This week the folks at the National Center for Atmospheric Research (NCAR) published a study on the effects of the COVID-19 pandemic and subsequent global lockdown. “Pollution cools the planet, so it makes sense that pollution reductions would warm the planet, said NCAR scientist Andrew Gettelman.
“There was a big decline in emissions from the most polluting industries, and that had immediate, short-term effects on temperatures,” said Gettelman. Gettelman went on to outline how aerosols have an immediate impact, but fade away in a few short years.
Reduced emissions of carbon dioxide as a result of the lockdown may have had a bigger overall impact. Because of a lowering of carbon dioxide emissions, long-term impacts may be a slowing of climate change – that’s a good thing.
ABOVE: FaIR model estimates of (a), (c) Effective Radiative forcing and (b), (d) component temperature response for aerosols. Tropospheric ozone (purple), CO2 (orange), Contrails (red) and Total (blue) from Forster et al. (2020). A,B use aerosol ERF from Figures 2c and 2d use the Aerosol ERF from Forster et al. (2020). O3, CO2 and contrails are updated from Forster et al. (2020). ERF, effective radiative forcing.
Per the study, peak aerosol changes were the largest contribution to radiative forcing and temperature changes as a result of COVID-19 affected emissions. These were larger than ozone, CO2, and contrail effects. The impact of the changes on global surface temperature are “estimated to be very small” and transient over several years.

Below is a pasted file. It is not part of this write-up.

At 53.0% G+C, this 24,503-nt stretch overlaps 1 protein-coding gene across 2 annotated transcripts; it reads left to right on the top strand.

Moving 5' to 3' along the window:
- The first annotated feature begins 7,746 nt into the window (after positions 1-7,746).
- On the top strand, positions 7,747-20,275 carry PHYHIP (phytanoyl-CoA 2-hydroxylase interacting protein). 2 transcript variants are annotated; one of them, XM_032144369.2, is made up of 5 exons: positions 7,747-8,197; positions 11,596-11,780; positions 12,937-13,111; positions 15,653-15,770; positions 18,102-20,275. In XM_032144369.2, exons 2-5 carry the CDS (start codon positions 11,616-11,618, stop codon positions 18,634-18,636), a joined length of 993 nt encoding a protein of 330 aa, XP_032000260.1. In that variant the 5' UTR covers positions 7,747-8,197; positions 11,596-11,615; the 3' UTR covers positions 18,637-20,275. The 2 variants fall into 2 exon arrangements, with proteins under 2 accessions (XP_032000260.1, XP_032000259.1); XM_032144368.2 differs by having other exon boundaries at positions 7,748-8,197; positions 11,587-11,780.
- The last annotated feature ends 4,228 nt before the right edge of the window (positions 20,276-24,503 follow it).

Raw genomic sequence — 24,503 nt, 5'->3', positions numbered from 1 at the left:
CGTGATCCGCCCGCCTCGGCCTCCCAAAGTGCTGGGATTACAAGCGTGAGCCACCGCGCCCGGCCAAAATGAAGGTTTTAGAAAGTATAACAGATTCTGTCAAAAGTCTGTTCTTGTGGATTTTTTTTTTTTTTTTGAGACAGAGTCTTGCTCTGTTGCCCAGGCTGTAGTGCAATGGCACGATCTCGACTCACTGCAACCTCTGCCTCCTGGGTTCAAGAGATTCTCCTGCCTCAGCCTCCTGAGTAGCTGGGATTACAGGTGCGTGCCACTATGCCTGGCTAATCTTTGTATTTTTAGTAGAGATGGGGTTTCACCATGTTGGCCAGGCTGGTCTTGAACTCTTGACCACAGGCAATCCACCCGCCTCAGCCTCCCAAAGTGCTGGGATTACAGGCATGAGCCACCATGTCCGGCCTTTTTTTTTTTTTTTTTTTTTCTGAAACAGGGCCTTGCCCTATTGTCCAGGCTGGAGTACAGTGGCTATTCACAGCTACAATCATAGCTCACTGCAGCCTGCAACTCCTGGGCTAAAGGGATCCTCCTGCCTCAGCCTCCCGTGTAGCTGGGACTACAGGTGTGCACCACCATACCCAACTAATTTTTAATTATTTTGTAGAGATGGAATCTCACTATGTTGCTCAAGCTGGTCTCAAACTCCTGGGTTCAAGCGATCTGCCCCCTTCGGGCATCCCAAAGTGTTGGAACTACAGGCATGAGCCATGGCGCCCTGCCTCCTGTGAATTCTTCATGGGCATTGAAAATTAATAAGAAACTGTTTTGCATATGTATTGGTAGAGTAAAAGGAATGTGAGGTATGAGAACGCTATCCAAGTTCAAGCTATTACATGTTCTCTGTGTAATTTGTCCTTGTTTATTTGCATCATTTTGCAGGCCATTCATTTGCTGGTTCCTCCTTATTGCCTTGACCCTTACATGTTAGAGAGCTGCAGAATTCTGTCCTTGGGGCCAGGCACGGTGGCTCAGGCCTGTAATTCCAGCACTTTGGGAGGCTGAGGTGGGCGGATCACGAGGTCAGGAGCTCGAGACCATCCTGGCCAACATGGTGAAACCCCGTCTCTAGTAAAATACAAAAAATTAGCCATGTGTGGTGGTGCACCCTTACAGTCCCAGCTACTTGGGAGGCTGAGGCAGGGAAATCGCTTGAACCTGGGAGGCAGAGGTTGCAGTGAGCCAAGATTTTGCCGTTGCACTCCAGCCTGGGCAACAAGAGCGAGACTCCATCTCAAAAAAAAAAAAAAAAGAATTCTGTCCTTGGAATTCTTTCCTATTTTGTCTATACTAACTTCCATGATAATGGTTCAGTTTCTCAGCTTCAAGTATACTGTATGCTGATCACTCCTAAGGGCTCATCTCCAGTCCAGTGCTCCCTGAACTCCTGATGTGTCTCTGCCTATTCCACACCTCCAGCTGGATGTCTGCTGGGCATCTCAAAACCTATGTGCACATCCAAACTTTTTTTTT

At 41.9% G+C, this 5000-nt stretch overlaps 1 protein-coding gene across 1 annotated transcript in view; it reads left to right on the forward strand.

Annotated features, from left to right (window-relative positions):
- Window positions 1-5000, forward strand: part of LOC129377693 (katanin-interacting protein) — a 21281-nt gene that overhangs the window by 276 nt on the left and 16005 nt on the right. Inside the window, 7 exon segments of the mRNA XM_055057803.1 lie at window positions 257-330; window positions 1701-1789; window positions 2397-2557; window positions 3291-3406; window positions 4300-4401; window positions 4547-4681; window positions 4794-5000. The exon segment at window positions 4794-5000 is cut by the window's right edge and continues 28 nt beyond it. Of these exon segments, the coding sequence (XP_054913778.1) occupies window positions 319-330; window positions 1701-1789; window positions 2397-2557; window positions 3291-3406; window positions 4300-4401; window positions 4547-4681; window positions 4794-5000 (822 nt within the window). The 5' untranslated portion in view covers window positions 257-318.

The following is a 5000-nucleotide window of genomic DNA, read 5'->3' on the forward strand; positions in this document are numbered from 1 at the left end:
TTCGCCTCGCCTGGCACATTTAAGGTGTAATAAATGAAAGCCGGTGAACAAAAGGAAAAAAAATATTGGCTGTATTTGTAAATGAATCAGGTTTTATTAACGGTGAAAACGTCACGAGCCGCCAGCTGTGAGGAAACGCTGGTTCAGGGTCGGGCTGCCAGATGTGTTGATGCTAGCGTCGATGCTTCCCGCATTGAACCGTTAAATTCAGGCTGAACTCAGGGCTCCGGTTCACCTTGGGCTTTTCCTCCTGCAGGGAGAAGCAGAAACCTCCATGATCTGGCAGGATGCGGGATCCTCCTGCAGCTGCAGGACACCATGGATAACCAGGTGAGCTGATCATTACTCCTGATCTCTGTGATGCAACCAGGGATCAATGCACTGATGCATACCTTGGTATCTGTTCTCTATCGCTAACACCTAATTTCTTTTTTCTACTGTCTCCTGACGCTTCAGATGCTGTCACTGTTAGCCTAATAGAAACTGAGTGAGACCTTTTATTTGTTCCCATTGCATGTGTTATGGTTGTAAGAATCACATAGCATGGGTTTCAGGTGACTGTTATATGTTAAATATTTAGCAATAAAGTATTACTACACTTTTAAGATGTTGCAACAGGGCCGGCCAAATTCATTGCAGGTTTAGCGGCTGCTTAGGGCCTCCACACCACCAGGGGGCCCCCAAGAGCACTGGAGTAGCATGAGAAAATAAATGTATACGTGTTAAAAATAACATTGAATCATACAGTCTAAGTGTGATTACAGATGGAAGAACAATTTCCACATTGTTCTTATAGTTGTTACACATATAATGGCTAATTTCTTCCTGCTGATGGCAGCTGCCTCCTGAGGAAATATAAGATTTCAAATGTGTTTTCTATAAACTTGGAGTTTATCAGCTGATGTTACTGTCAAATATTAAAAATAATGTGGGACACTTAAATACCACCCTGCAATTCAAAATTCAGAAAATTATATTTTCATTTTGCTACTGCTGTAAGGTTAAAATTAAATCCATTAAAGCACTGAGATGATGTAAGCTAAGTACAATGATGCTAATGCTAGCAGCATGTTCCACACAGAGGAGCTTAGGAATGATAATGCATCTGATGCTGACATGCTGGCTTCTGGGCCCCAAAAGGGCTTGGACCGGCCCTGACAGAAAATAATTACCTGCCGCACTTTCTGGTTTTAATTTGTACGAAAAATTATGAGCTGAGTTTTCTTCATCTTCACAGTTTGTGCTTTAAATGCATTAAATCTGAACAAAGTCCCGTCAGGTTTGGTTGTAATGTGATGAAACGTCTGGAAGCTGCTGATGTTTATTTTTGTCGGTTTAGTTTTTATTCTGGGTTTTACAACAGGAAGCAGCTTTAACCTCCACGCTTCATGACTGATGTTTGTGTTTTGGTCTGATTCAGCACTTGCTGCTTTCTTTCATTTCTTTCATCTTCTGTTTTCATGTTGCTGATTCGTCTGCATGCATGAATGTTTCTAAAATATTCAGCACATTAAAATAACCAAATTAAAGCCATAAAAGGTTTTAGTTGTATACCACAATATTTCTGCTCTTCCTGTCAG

The study also suggested that they’re not yet able to account for all earth system dynamics – especially those that only really come into play with observations over the course of years, not just months. The short-term effects and most obvious results are that – yes – this global lockdown DID have an impact on the temperature of our planet and the path we’re on right this minute.
You can learn more about the study in the paper Climate Impacts of COVID‐19 Induced Emission Changes with code DOI: 10.1029/2020GL091805 as released in the February 16, 2021 issue of Geophysical Research Letters. This paper was authored by A. Gettelman, R. Lamboll, C. G. Bardeen, P. M. Forster, and D. Watson-Parris.